Saturday, 04 December 2021 05:24 GMT

We Must Hold Ourselves Accountable: PR Industry Responds To Asia-Pacific Pay Gap


(MENAFN- PRovoke) The Asia-Pacific PR industry must actively confront "entrenched bias" if it hopes to address the significant pay and promotion gap revealed by PRovoke Media's Best Agencies to Work For study , which polled more than 1,100 employees at 24 PR agencies across the region.

The study found four times as many white men and five times as many white women report annual earnings of US$125k+, compared to their non-white peers of the same gender. More than two in five white men (42%) report earning over $125k per year, despite accounting for just 6% of the overall workforce. One quarter of white women are above the same earning threshold, compared to a much lower proportion for other groups.

The picture becomes even more skewed at higher salary levels, where nearly one in five (18%) white men report earning in the top three income ranges ($200k+). Around one in 20 white women and Southeast Asian men report earning the same, compared to just 1% of non-white women. 

"The evidence shows what many of us may have suspected," said MSL Asia-Pacific CEO Margaret Key, one of the few Asian women to hold regional leadership of a multinational PR firm. "We tell our clients how to navigate diversity and inclusion in a dynamic, modern world and it is time for our own industry to walk the talk."

Another female Asian MNC agency leader, Caroline Hsu at the Hoffman Agency, described the data as "jarring" if not entirely unexpected. "We know that agency leadership still skews heavily towards white males, so the findings are not shocking."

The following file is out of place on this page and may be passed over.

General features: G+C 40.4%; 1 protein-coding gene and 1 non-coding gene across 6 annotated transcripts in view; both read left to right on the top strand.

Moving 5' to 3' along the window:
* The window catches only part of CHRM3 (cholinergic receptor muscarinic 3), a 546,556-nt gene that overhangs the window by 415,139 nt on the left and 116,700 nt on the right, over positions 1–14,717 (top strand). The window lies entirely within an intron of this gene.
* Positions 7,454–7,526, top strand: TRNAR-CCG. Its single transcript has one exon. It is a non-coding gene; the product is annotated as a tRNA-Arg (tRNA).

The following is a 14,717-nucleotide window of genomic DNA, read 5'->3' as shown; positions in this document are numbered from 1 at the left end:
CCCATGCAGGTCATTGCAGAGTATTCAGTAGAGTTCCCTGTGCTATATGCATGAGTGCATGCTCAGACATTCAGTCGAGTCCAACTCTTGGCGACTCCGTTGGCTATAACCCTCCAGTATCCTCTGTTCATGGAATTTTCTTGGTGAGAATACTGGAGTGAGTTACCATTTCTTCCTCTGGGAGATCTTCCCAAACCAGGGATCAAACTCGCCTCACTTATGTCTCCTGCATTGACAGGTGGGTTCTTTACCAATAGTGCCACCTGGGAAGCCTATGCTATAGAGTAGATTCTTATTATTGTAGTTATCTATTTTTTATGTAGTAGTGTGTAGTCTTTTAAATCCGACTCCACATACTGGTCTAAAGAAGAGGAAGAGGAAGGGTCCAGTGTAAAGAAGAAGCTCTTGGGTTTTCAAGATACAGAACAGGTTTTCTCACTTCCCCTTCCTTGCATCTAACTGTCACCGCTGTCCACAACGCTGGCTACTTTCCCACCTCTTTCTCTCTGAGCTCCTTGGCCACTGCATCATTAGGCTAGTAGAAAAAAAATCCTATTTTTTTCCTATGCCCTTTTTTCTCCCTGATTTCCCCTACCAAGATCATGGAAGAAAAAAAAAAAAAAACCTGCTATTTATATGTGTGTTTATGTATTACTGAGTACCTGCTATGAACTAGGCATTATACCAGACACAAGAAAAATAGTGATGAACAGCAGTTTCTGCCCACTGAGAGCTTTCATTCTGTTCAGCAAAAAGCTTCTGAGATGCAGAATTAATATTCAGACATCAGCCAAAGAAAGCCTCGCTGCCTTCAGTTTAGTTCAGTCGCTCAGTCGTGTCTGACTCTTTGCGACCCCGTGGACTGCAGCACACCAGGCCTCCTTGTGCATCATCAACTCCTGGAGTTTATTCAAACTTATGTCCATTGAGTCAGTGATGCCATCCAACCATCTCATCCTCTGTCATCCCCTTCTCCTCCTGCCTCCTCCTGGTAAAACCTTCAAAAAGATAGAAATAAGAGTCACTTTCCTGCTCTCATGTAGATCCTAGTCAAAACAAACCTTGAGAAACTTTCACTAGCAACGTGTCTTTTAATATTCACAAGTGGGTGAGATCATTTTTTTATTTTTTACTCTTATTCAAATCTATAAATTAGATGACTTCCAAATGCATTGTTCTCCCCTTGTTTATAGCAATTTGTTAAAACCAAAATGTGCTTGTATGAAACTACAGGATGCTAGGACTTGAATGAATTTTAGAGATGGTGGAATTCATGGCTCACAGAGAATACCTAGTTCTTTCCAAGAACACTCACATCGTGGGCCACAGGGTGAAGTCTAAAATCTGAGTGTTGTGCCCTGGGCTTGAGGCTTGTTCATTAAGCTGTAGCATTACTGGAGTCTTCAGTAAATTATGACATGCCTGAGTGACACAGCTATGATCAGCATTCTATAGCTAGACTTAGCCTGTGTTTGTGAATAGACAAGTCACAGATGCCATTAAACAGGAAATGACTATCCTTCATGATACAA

"The industry needs to ask itself why this is still not happening," says Hsu. "We know that talent is scarce, but it is hard to believe that there is such a pronounced shortage of talented local and female professionals that the bulk of senior roles still have to be filled by expats."

Hsu believes the reasons are largely cultural, with unconscious bias underpinning an unwillingness to look beyond similar candidates. "Often, leadership in the US and Europe remain more comfortable appointing leaders with similar cultural backgrounds as it is an easier and seemingly less risky option," she said.

"We have to ask whether cultural bias – even unconsciously – plays a role in stifling the opportunities for local employees to move up," adds Hsu. "The point is that the hiring system needs to root out any possible bias. I would also suggest that before appointing an expat leader, we should first look hard at local market candidates. It is about hiring the best person for the job, not necessarily the one who comes most easily to hand."

"The only way to solve this issue is full transparency"

When it comes to addressing the pay gap, it is hard to avoid the comments made by former Hotwire global CEO Barbara Bates , responding to our North American Best Agencies to Work For data earlier this year.

"I'm one of those people who thinks that radical moves need to be made to see change happen," said Bates, who now serves in a senior advisory role at parent group Enero. "In this case, the only way to solve this issue is full transparency by making salaries public. I realize the issues this may cause but only when employers are forced to face their actions publicly will they be held accountable."

While several PR firms have taken tentative steps towards this in the US and UK, major players in Asia appear disinclined to make similar moves. Not a single agency approached by PRovoke Media was able to share pay gap data. Some pointed to parent company policies that only allow data for the global holding group to be shared, rather than individual firms. Others, including Edelman and Weber Shandwick, said the data was not available.